The Usonian house is laid out on a poured concrete slab. Two essential elements of the slab are its color, Cherokee Red, and the three-foot grid pattern of the surface scoring.
The slab is surrounded by a series of concrete sections set about two inches from the edge.
But the house is really all about the blocks and their installation.
Wright envisioned unskilled labor mixing and pouring concrete into wooden molds and then laying and stacking the blocks, without mortar, onto the grid in two wythes (walls) throughout the structure. The walls are twins, and provide the finished version of both the interior and exterior. The space between provides insulation.
The blocks are “knitted” together in a system of steel rods and grout set into the “tubes” or “tunnels” that are created by the half-pipe shapes on all four edges of the blocks. Hence the term: textile blocks.
The vertical rods are set into holes drilled into the slab. The horizontal rods are set into the center of the tunnels by virtue of a specially designed support bracket that spans the wythes and provides a platform for the rods.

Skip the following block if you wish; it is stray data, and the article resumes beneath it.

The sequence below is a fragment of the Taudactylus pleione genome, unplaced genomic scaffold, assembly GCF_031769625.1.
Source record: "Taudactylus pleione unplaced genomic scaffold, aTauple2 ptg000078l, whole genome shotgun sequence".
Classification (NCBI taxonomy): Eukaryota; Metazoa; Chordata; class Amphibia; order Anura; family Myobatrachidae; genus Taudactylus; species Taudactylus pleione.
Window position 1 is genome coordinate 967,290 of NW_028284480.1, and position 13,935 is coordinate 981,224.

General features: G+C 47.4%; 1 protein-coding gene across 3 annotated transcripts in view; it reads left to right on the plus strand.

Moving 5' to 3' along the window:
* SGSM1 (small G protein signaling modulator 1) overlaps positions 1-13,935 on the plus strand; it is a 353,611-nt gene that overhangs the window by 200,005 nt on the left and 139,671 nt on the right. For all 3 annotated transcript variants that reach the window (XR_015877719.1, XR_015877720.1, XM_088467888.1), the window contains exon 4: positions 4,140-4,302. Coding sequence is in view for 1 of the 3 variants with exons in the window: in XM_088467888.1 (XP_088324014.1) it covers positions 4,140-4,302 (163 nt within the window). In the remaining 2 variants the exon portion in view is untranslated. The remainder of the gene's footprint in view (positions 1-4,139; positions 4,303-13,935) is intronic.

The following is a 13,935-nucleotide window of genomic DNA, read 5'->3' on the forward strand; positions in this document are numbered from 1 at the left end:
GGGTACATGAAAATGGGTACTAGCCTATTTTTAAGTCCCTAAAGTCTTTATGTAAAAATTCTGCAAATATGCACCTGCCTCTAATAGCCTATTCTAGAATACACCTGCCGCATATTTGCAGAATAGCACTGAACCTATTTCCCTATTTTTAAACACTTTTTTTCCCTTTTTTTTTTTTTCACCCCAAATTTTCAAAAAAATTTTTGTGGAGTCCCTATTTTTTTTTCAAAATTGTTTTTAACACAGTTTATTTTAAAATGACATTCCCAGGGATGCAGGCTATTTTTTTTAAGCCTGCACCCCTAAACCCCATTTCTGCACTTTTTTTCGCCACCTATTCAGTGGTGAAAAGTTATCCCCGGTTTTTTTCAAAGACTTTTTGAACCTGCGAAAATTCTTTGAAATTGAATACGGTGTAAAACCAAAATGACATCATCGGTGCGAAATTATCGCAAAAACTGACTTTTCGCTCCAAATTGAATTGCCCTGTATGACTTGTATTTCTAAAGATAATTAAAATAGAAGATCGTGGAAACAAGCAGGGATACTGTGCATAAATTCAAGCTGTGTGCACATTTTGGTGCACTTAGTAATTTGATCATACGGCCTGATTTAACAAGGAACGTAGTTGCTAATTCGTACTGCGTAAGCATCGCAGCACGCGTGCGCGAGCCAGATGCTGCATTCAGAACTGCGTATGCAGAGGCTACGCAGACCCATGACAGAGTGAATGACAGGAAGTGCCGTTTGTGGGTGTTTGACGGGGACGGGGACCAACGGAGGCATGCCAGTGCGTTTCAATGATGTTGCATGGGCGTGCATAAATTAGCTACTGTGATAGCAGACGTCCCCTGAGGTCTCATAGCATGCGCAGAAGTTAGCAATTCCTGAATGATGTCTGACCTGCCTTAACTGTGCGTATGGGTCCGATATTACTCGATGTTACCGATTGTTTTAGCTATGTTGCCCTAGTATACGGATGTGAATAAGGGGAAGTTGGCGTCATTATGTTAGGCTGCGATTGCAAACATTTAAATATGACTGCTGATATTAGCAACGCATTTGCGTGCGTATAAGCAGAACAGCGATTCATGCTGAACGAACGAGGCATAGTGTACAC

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The blocks are set onto the slab, and then onto each other, until the wall is complete. At the halfway point, course five of nine in most cases, masons pump in grout through the vertical “tubes”.
Gravity and pressure ensure that the grout spreads through the “tunnels” as well. The combination of grout and steel rods “knits” the blocks together.
There are 47 unique block designs and about 2,000 total blocks in the house. Click on any image for an animated close-up .